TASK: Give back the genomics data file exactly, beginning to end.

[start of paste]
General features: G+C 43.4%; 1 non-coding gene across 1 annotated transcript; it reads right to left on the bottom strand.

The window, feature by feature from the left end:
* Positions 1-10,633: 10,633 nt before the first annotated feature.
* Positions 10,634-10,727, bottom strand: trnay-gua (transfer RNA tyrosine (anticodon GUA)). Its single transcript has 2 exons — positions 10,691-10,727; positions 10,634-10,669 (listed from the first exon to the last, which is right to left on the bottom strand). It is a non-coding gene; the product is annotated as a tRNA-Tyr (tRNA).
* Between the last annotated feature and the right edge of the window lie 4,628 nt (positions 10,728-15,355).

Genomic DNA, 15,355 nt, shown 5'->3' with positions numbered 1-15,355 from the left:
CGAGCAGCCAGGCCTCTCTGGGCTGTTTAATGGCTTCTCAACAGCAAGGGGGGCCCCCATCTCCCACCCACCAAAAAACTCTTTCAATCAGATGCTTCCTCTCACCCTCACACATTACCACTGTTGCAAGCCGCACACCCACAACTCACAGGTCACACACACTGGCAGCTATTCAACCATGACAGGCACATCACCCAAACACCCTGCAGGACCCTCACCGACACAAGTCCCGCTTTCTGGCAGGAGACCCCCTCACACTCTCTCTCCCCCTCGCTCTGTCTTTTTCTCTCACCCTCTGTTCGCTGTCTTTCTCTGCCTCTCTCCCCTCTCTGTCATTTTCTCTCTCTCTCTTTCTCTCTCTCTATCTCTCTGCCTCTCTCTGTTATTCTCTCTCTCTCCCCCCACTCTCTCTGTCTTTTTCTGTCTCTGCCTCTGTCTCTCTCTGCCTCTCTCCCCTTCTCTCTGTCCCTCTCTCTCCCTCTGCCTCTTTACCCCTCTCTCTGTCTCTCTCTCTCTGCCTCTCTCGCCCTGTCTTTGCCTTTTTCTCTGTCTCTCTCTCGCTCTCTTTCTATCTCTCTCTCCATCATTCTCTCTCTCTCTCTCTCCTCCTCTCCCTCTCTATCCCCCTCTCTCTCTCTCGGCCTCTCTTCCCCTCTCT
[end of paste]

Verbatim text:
General features: G+C 43.4%; 1 non-coding gene across 1 annotated transcript; it reads right to left on the bottom strand.

The window, feature by feature from the left end:
* Positions 1-10,633: 10,633 nt before the first annotated feature.
* Positions 10,634-10,727, bottom strand: trnay-gua (transfer RNA tyrosine (anticodon GUA)). Its single transcript has 2 exons — positions 10,691-10,727; positions 10,634-10,669 (listed from the first exon to the last, which is right to left on the bottom strand). It is a non-coding gene; the product is annotated as a tRNA-Tyr (tRNA).
* Between the last annotated feature and the right edge of the window lie 4,628 nt (positions 10,728-15,355).

Genomic DNA, 15,355 nt, shown 5'->3' with positions numbered 1-15,355 from the left:
CGAGCAGCCAGGCCTCTCTGGGCTGTTTAATGGCTTCTCAACAGCAAGGGGGGCCCCCATCTCCCACCCACCAAAAAACTCTTTCAATCAGATGCTTCCTCTCACCCTCACACATTACCACTGTTGCAAGCCGCACACCCACAACTCACAGGTCACACACACTGGCAGCTATTCAACCATGACAGGCACATCACCCAAACACCCTGCAGGACCCTCACCGACACAAGTCCCGCTTTCTGGCAGGAGACCCCCTCACACTCTCTCTCCCCCTCGCTCTGTCTTTTTCTCTCACCCTCTGTTCGCTGTCTTTCTCTGCCTCTCTCCCCTCTCTGTCATTTTCTCTCTCTCTCTTTCTCTCTCTCTATCTCTCTGCCTCTCTCTGTTATTCTCTCTCTCTCCCCCCACTCTCTCTGTCTTTTTCTGTCTCTGCCTCTGTCTCTCTCTGCCTCTCTCCCCTTCTCTCTGTCCCTCTCTCTCCCTCTGCCTCTTTACCCCTCTCTCTGTCTCTCTCTCTCTGCCTCTCTCGCCCTGTCTTTGCCTTTTTCTCTGTCTCTCTCTCGCTCTCTTTCTATCTCTCTCTCCATCATTCTCTCTCTCTCTCTCTCCTCCTCTCCCTCTCTATCCCCCTCTCTCTCTCTCGGCCTCTCTTCCCCTCTCT